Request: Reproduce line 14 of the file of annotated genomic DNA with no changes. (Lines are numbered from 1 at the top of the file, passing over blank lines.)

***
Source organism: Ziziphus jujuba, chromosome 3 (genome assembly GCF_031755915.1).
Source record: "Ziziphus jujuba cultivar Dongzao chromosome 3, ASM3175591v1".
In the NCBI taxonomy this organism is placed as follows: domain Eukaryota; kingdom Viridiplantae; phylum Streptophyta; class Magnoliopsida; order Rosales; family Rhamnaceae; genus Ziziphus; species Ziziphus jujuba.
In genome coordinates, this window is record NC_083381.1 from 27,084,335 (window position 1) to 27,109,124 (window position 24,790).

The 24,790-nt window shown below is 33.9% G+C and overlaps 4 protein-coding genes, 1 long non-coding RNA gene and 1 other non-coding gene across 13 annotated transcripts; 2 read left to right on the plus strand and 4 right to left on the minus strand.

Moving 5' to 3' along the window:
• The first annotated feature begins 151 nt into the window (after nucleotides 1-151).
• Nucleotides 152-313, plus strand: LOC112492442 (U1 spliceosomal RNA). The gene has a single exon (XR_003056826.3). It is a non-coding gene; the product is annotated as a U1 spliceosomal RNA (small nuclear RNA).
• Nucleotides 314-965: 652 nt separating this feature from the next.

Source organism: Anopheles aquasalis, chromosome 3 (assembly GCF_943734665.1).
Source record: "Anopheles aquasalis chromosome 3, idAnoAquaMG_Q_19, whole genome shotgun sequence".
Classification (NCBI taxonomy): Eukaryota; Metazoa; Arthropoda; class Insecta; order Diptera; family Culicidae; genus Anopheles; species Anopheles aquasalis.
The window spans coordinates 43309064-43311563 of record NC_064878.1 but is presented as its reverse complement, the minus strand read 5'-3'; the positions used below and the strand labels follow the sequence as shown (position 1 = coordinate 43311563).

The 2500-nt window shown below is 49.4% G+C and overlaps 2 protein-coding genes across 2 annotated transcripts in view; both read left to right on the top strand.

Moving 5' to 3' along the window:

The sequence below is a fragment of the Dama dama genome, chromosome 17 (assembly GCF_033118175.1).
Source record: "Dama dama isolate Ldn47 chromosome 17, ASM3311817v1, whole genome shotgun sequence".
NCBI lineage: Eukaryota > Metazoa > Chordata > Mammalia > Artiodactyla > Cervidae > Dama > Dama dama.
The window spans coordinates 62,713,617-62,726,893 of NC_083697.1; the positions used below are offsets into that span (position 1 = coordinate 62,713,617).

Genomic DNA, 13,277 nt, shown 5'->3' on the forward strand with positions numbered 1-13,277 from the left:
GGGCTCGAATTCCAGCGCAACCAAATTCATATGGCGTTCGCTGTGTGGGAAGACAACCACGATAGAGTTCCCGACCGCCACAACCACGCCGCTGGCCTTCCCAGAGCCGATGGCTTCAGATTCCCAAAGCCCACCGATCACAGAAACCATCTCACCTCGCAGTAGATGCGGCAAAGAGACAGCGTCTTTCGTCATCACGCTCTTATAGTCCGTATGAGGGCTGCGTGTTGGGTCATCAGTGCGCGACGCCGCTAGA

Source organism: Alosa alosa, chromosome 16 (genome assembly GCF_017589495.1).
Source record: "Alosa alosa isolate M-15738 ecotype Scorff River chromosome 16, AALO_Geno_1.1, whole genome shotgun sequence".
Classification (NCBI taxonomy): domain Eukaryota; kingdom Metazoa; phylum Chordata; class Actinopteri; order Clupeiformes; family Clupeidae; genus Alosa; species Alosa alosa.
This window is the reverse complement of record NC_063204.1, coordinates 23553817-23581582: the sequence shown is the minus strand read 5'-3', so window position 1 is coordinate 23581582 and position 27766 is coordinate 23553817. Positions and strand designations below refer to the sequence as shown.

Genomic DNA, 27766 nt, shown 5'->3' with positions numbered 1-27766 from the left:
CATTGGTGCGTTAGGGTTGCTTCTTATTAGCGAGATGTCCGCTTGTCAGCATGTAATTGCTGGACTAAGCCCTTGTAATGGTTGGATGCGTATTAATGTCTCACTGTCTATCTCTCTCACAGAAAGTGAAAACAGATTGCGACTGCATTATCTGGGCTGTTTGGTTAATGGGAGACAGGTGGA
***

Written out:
The 2500-nt window shown below is 49.4% G+C and overlaps 2 protein-coding genes across 2 annotated transcripts in view; both read left to right on the top strand.